Chimp safaris in Mahale Mountains National Park is one of the most exciting experiences we offer, designed to bring you up close to the mammals with whom humans have in common at least 95 percent of our DNA! Mahale's chimps have almost mythical status; this is one of Africa's most exceptional experiences. The park also includes Lake Tanganyika, the world’s second-deepest lake! This is home to roughly 250 species of fish. The white-sand beach and the clear turquoise waters are absolutely gorgeous, a joy to behold. During the dry season, the chimps tend to come close to the lakeshore and even all the way into some camps in the area! If you would prefer your safari to involve a 30-minute stroll into the rainforest rather than a 3-hour trek, you might like to consider traveling here between August and October. Of course, whatever the time of year, seeing the chimps is always a pleasure!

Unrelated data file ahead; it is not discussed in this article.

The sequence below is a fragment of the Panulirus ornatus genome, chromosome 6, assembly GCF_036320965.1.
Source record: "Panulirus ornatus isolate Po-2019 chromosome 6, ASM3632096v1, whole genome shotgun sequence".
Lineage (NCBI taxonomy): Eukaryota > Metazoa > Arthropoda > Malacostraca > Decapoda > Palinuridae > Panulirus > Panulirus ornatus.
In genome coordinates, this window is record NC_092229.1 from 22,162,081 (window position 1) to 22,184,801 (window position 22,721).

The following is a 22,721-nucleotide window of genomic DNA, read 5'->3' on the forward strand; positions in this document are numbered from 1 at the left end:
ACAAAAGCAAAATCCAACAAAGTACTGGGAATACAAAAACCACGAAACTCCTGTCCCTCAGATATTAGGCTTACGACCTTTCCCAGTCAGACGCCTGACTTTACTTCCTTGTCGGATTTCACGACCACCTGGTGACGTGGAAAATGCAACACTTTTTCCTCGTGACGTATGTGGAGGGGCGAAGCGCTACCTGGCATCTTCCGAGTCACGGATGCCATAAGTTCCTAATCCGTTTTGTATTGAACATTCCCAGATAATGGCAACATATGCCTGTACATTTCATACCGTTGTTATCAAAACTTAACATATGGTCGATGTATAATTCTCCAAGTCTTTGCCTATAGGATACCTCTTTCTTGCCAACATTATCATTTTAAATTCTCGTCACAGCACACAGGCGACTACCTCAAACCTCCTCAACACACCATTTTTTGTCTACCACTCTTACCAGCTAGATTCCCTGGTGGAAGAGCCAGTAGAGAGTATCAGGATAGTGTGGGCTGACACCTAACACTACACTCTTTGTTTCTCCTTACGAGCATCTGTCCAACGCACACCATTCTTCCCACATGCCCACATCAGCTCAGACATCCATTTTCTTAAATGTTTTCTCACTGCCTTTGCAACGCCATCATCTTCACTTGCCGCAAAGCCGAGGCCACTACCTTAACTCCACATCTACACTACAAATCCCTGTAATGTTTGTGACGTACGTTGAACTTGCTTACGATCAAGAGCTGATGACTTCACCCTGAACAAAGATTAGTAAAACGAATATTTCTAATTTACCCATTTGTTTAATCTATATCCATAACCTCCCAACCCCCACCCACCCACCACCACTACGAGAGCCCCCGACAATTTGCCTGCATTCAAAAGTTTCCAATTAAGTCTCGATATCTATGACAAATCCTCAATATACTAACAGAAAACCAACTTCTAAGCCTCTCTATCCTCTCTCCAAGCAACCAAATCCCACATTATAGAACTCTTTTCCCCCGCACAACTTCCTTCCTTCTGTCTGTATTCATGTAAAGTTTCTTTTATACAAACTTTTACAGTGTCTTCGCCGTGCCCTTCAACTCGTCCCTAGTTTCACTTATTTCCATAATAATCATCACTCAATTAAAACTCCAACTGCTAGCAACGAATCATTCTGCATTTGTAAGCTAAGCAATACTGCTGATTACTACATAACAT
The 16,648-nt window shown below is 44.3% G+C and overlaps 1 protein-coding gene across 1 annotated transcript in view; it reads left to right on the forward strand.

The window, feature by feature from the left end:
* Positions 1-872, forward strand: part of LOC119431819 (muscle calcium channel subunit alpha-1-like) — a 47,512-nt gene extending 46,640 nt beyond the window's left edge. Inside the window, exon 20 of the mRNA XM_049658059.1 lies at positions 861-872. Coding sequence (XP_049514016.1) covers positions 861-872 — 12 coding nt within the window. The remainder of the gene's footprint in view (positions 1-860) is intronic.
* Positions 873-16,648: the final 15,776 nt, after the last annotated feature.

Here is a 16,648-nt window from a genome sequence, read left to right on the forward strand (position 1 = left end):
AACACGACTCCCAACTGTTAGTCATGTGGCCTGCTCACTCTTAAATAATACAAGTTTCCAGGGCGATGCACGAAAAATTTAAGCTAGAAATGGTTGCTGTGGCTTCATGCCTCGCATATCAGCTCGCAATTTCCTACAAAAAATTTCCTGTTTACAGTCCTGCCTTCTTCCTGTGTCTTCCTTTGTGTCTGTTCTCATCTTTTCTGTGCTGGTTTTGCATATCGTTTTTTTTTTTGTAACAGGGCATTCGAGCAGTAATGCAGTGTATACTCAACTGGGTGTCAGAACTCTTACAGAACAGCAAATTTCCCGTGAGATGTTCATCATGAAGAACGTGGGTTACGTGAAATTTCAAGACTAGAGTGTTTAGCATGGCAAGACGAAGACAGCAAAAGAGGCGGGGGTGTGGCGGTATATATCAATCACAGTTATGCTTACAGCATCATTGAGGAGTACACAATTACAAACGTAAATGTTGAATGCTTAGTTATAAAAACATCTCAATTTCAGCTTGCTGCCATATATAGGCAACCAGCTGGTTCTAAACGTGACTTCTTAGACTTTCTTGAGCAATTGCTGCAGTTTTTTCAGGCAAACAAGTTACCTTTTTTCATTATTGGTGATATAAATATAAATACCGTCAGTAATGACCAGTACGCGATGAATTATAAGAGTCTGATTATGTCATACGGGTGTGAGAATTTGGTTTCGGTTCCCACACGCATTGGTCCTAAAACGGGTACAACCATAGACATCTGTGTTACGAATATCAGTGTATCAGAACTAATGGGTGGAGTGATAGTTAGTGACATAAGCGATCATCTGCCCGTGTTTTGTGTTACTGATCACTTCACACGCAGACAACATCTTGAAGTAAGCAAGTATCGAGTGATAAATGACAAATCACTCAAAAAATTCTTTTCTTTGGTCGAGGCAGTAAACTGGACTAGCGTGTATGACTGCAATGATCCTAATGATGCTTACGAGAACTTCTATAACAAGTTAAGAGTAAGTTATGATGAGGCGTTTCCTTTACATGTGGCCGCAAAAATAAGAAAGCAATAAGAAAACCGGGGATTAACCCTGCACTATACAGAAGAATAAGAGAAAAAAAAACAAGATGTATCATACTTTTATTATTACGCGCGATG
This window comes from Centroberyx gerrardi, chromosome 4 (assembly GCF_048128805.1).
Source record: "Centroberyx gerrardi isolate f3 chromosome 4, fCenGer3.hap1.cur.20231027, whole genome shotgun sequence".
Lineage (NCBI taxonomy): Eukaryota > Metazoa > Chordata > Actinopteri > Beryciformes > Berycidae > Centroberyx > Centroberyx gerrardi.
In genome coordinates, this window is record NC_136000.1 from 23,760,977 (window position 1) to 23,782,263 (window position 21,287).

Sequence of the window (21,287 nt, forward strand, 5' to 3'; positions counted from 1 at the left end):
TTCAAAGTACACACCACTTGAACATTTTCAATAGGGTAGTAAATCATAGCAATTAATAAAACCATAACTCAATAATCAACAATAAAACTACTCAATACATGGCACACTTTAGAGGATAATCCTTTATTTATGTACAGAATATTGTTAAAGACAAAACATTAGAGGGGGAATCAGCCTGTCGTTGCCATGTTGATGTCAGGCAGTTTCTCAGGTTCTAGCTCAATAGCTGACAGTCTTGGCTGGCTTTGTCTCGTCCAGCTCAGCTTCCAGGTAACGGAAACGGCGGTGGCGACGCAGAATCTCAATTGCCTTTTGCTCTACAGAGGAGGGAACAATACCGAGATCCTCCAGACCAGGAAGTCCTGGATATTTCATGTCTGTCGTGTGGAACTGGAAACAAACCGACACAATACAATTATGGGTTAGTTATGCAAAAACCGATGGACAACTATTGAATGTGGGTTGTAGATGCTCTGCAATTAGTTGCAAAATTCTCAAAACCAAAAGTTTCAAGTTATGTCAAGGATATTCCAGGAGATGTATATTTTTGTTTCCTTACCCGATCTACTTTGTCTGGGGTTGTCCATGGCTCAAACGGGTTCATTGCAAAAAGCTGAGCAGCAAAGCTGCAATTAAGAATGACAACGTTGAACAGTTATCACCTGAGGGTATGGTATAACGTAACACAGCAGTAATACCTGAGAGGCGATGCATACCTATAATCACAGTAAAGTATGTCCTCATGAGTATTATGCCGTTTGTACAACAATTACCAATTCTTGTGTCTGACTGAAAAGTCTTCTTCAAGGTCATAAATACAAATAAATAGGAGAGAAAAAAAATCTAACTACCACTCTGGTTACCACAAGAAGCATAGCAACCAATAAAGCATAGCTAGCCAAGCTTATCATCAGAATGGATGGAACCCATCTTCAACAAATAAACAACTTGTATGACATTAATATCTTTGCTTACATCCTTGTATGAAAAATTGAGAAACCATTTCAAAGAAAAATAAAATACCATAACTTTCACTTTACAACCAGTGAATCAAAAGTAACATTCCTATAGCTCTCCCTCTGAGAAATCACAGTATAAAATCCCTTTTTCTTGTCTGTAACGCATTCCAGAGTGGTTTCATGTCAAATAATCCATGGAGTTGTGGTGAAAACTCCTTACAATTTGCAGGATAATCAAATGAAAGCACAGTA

The chimpanzee M-group
There are about a thousand chimps living in Mahale Mountains, divided into groups. One group – known as the Mimikire clan or the M-group – is accustomed to the presence of humans, because they have been close to Japanese researchers for decades. In fact, this group of 56 chimps is so comfortable around their relatives, they will walk up to you and look you in the eye!
Other chimp behavior observed on treks includes rushing through the forest on a hunt, communicating with shouts and screams. In quieter moments, chimps like to groom each other, as well as squabble and forage. They have even been seen using twigs to fish for termites. Watching the youngest members of a group playing together is particularly rewarding! We highly recommend taking your camera, and also a good pair of binoculars so you can really make the most of your time – usually an hour – with these amazing animals.
You might have already enjoyed some superb safari featuring the Big Five and any number of predators and herbivores within Africa’s other national parks and game reserves. However, there really is something extra special about meeting the family in their natural habitat, the lowland forest of Mahale. It is a privilege to spend time in their company!
If this experience appeals to you, just get in touch with a member of our team! We are happy to offer advice on where to stay and when to travel, and we look forward to hearing from you.